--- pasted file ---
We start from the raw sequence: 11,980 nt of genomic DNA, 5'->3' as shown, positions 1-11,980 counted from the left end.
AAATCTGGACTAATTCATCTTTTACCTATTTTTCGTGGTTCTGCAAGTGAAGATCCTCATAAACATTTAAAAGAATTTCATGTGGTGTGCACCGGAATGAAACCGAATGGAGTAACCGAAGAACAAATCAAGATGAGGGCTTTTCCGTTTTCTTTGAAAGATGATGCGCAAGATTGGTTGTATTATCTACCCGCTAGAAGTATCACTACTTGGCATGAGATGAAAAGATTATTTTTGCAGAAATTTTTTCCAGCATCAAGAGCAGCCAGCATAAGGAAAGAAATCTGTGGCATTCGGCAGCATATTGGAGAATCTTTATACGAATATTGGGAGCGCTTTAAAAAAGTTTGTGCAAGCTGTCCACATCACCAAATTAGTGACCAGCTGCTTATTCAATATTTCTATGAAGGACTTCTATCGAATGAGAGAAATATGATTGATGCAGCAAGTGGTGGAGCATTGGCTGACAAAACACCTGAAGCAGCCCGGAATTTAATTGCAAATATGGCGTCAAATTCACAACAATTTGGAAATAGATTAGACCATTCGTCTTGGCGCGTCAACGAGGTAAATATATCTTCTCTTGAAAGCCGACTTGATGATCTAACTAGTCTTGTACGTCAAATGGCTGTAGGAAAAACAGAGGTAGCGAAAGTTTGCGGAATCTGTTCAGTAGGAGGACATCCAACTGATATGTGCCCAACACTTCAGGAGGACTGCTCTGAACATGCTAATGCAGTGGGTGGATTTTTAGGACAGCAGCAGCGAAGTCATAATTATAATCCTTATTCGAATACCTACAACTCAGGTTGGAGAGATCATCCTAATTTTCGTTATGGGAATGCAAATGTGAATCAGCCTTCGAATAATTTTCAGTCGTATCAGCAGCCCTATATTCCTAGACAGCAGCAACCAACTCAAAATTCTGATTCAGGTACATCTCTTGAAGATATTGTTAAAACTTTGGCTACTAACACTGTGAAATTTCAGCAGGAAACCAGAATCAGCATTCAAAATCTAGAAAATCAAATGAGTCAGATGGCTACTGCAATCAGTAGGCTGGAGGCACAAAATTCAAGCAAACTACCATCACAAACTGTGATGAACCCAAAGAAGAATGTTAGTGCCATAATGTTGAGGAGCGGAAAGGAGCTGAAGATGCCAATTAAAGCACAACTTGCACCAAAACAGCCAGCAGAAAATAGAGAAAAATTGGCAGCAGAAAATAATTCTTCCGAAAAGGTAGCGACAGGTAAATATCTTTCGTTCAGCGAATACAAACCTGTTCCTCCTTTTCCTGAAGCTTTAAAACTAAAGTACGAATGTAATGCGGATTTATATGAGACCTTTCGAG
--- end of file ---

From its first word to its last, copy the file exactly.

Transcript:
We start from the raw sequence: 11,980 nt of genomic DNA, 5'->3' as shown, positions 1-11,980 counted from the left end.
AAATCTGGACTAATTCATCTTTTACCTATTTTTCGTGGTTCTGCAAGTGAAGATCCTCATAAACATTTAAAAGAATTTCATGTGGTGTGCACCGGAATGAAACCGAATGGAGTAACCGAAGAACAAATCAAGATGAGGGCTTTTCCGTTTTCTTTGAAAGATGATGCGCAAGATTGGTTGTATTATCTACCCGCTAGAAGTATCACTACTTGGCATGAGATGAAAAGATTATTTTTGCAGAAATTTTTTCCAGCATCAAGAGCAGCCAGCATAAGGAAAGAAATCTGTGGCATTCGGCAGCATATTGGAGAATCTTTATACGAATATTGGGAGCGCTTTAAAAAAGTTTGTGCAAGCTGTCCACATCACCAAATTAGTGACCAGCTGCTTATTCAATATTTCTATGAAGGACTTCTATCGAATGAGAGAAATATGATTGATGCAGCAAGTGGTGGAGCATTGGCTGACAAAACACCTGAAGCAGCCCGGAATTTAATTGCAAATATGGCGTCAAATTCACAACAATTTGGAAATAGATTAGACCATTCGTCTTGGCGCGTCAACGAGGTAAATATATCTTCTCTTGAAAGCCGACTTGATGATCTAACTAGTCTTGTACGTCAAATGGCTGTAGGAAAAACAGAGGTAGCGAAAGTTTGCGGAATCTGTTCAGTAGGAGGACATCCAACTGATATGTGCCCAACACTTCAGGAGGACTGCTCTGAACATGCTAATGCAGTGGGTGGATTTTTAGGACAGCAGCAGCGAAGTCATAATTATAATCCTTATTCGAATACCTACAACTCAGGTTGGAGAGATCATCCTAATTTTCGTTATGGGAATGCAAATGTGAATCAGCCTTCGAATAATTTTCAGTCGTATCAGCAGCCCTATATTCCTAGACAGCAGCAACCAACTCAAAATTCTGATTCAGGTACATCTCTTGAAGATATTGTTAAAACTTTGGCTACTAACACTGTGAAATTTCAGCAGGAAACCAGAATCAGCATTCAAAATCTAGAAAATCAAATGAGTCAGATGGCTACTGCAATCAGTAGGCTGGAGGCACAAAATTCAAGCAAACTACCATCACAAACTGTGATGAACCCAAAGAAGAATGTTAGTGCCATAATGTTGAGGAGCGGAAAGGAGCTGAAGATGCCAATTAAAGCACAACTTGCACCAAAACAGCCAGCAGAAAATAGAGAAAAATTGGCAGCAGAAAATAATTCTTCCGAAAAGGTAGCGACAGGTAAATATCTTTCGTTCAGCGAATACAAACCTGTTCCTCCTTTTCCTGAAGCTTTAAAACTAAAGTACGAATGTAATGCGGATTTATATGAGACCTTTCGAG